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Calorie restriction

From Wikipedia, the free encyclopedia


Calorie restriction or Caloric restriction (CR) is the practice of limiting dietary energy intake in the hope that it will improve health and retard aging. In human subjects, CR has been shown to lower cholesterol, fasting glucose, and blood pressure. Some consider these to be biomarkers of aging, since there is a correlation between these markers and risk of diseases associated with aging. Except for houseflies (below), animal species tested with CR so far, including primates, rats, mice, spiders, Drosophila, C. elegans and rotifers, have shown lifespan extension. CR is the only known dietary measure capable of extending maximum lifespan, as opposed to average lifespan. In CR, energy intake is minimized, but sufficient quantities of vitamins, minerals and other important nutrients must be eaten. To emphasize the difference between CR and mere "FR" (food restriction), CR is often referred to by a plethora of other names such as CRON or CRAN (calorie restriction with optimal/adequate nutrition), or the "high-low diet" (high in all nutrients aside from calories, in which it is "low"). Other names for the diet emphasize the goal of the diet, such as CRL (calorie restriction for longevity), or simply The Longevity Diet, as in a recently published book by that name.

Research history

In 1934, Clive McCay and Mary Crowell of Cornell University observed that laboratory rats fed a severely reduced calorie diet while maintaining vital nutrient levels resulted in life spans of up to twice as long as otherwise expected. These findings were explored in detail by a series of experiments with mice conducted by Roy Walford and his student Richard Weindruch. In 1986, Weindruch reported that restricting the calorie intake of laboratory mice proportionally increased their lifespan compared to a group of mice with a normal diet. The calorie-restricted mice also maintained youthful appearances and activity levels longer, and showed delays in age-related diseases. The results of the many experiments by Walford and Weindruch were summarized in their book The Retardation of Aging and Disease by Dietary Restriction (1988) (ISBN 0-398-05496-7).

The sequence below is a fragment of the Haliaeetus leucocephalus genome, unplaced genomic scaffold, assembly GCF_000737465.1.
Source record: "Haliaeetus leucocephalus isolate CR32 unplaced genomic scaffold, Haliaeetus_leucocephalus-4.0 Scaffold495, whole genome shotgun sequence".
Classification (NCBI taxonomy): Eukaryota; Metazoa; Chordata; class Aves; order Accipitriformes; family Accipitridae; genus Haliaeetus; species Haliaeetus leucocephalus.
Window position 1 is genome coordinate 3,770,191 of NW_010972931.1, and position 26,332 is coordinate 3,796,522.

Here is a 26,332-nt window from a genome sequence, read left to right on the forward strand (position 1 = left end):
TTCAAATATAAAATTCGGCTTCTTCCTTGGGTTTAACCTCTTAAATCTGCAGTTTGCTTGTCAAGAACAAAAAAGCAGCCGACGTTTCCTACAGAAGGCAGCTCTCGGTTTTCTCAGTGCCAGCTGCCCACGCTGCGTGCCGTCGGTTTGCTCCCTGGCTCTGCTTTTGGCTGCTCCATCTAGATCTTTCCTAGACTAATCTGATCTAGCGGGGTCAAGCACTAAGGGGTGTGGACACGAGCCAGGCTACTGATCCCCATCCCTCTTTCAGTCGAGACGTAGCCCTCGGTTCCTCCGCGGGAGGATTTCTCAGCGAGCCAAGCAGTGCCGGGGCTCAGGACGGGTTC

The findings have since been accepted, and generalized to a range of other animals. Researchers are investigating the possibility of parallel physiological links in humans (see Roth et al below). In the meantime, many people have independently adopted the practice of calorie restriction in some form, hoping to achieve the expected benefits themselves. Among the most notable are the members of the Calorie Restriction Society.

Washington University trials were set up in 2002 and involved about 30 participants. Dr. Luigi Fontana, clinical investigator, says CR practitioners seem to be ageing more slowly than the rest of us. “Take systolic blood pressure,” he says. “Usually, that rises with age reliably, partly because the arteries are hardening. In my group, mean age is 55, and mean systolic blood pressure is 110: that’s at the level of a 20-year-old.

“Of course, I can’t tell you if my subjects will live to 130. So many uncontrollable factors affect length of life. I don’t have enough evidence to prove these people are ageing more slowly, but it looks like it.”

Effects of CR on different organisms


Researchers at New York's Mount Sinai School of Medicine found that compared to monkeys fed a normal diet, squirrel monkeys on a life-long calorie-restrictive diet were less likely to develop Alzheimer's-like changes in their brains.


Seventy years ago, McCay CM, et al., discovered that reducing the amount of calories fed to rats nearly doubled their lifespan. For the last seventy years, scientists have proposed hypotheses as to why. Some explanations included reduced cellular divisions, lower metabolism rates, and reduced production of free radicals generated by metabolism. Recently, Harvard professor David A. Sinclair has conducted research that provides a new explanation for the lifespan extension caused by calorie restriction. It involves the activation of a gene called Sirt1. When Sirt1 gene activity is increased by genetic manipulation, caloric restriction does not increase it any further. Knocking out the Sirt1 gene also eliminates any beneficial effect from caloric restriction. Resveratrol has been demonstrated to increase the activity of the Sirt1 gene the same way caloric restriction does.[citation needed] When resveratrol increased the subject's lifespan, caloric restriction failed to increase it any further. This provides evidence that caloric restriction acts by increasing the activity of the gene Sirt1 and that the benefits of caloric restriction might be had with the use of resveratrol.